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Going Global

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Prime Minister Narendra Modi suggested on Tuesday that the Indian media ‘go global’ like the nation’s other products. This is, indeed, a moot observation as there is no doubt the Indian media establishment punches well below its weight. Compare this with the impact Bollywood films have around the world. This naturally means considerably reduced influence as only India’s diplomats are left to communicate its views to the world. It is not surprising, therefore, to see the level of ignorance about India, especially its politics, among peoples and leaders in most countries of the world. Were it not for the considerable presence of NRIs, India would still be viewed by many as just a nation of snake-charmers. The increased insularity of people in developed countries has also contributed to this image. This is indicated by the comparatively slow growth of tourist arrivals in India. Even small city states like Singapore perform better.

This also has an impact on Indians, who have to depend on highly subjective reportage and analysis by foreign news outlets of events around the world. It does not augur well for the people of a rising global power to be poorly informed about goings-on even in the immediate neighbourhood, leave alone other parts of the world. Under the circumstances, it should come as no surprise that an event like the Sushant Singh Rajput case becomes the solitary topic that media obsesses over.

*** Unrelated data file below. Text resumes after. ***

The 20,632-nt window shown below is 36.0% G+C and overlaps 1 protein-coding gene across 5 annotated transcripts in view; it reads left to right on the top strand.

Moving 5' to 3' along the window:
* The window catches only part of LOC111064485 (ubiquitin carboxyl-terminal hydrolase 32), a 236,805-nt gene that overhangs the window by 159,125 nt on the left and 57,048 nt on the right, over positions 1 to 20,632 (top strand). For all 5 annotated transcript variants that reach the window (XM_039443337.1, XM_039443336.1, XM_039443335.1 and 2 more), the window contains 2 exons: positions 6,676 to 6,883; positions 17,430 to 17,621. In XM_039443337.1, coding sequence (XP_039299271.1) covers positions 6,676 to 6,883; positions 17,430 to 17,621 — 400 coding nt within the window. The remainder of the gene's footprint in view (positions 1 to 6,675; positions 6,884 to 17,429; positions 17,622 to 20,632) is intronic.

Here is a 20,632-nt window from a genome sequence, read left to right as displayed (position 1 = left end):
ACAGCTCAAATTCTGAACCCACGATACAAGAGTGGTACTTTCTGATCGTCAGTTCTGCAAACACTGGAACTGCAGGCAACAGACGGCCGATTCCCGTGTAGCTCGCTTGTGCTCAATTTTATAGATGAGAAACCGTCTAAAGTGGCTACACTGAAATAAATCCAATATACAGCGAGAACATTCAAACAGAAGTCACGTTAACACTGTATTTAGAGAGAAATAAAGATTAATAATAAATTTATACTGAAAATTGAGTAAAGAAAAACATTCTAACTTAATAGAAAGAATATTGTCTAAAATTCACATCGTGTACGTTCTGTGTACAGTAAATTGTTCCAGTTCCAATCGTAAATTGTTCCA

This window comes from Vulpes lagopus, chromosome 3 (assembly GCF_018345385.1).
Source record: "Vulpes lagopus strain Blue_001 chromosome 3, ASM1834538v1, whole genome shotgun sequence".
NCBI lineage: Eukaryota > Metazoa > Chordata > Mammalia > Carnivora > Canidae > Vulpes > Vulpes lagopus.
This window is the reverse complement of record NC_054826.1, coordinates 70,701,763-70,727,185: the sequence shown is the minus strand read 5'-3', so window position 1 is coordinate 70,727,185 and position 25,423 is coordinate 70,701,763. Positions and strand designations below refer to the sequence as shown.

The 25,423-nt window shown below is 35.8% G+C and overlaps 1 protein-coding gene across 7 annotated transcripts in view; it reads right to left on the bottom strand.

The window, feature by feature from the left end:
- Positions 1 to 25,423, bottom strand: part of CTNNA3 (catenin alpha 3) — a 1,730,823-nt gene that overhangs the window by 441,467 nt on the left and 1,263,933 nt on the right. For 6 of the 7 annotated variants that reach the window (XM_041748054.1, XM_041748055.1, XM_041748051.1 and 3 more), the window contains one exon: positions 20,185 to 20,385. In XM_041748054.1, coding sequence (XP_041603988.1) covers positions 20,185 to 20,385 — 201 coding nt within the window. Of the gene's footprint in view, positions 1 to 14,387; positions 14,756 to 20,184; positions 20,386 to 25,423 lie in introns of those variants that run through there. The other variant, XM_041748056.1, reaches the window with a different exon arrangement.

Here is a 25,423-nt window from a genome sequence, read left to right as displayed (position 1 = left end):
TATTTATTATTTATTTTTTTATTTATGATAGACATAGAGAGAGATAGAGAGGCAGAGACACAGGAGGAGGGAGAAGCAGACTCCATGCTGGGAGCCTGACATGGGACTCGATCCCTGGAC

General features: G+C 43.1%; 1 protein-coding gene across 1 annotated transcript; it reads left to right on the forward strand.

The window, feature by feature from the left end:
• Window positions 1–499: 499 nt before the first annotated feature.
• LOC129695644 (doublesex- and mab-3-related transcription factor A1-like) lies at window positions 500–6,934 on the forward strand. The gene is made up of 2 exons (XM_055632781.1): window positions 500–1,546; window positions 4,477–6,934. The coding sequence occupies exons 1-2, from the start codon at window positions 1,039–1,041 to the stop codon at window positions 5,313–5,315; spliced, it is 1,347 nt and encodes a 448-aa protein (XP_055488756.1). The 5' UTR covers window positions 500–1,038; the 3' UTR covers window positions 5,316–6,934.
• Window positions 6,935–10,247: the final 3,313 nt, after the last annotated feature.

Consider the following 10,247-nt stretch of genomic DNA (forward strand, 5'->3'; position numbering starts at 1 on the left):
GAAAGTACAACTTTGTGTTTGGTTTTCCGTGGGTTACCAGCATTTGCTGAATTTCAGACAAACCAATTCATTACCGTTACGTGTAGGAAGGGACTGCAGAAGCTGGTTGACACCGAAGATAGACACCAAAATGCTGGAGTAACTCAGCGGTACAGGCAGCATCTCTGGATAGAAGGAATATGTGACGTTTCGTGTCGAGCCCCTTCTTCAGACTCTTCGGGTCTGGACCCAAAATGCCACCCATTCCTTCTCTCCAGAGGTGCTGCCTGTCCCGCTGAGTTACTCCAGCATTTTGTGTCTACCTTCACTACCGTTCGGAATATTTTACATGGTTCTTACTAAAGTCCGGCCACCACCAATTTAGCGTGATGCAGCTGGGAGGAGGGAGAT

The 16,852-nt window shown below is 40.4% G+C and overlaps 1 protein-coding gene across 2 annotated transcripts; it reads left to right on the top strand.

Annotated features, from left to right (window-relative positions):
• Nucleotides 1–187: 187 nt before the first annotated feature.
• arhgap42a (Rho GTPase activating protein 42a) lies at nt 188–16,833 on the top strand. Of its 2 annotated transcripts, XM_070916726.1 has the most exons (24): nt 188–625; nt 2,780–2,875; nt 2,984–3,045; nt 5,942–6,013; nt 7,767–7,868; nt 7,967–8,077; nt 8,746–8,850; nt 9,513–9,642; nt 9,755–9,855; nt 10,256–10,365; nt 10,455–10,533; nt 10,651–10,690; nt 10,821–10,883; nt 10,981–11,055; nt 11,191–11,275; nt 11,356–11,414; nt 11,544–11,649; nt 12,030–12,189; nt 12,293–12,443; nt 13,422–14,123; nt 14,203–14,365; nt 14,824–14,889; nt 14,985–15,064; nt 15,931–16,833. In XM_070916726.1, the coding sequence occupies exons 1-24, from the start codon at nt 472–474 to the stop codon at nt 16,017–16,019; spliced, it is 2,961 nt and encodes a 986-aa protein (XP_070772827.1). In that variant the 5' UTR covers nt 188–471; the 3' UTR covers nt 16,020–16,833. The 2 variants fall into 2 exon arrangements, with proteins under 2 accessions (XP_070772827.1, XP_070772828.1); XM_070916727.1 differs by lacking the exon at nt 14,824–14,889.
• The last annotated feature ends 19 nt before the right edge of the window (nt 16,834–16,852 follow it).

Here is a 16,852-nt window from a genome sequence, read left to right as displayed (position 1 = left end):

One of the reasons for the failure to rise up to global levels is the faulty business model of Indian media. Government regulations have a lot to do with it, as the ‘socialist’ model of the past has left a legacy of distrust for independent minded newspapers and, now, the TV channels. As a result, the effort was to develop a crippling dependence on government advertisements, thereby curtailing the growth of competition and excellence. Several means were adopted to subvert the emergence of large media houses, creating a class of crony owners and journalists who were happy to exercise the influence they exercised in return for compliance. The insistence on keeping out foreign investment and media ownership ensured global standards could not be achieved. Monopoly based marketing and sales by media houses also led to ‘pruning’ of costs on journalists. Today, it can be safely said, journalism is not a profession at all. How ‘inessential’ they are can be gauged by the fact that they were among the first to be laid off when the corona crisis hit.

If India is to actually go global on the media front, the model will have to be changed entirely. What it would be will depend on the new technologies of information dissemination that emerge in the days and years to come. India will need to anticipate and ride that wave if it is to make an impact.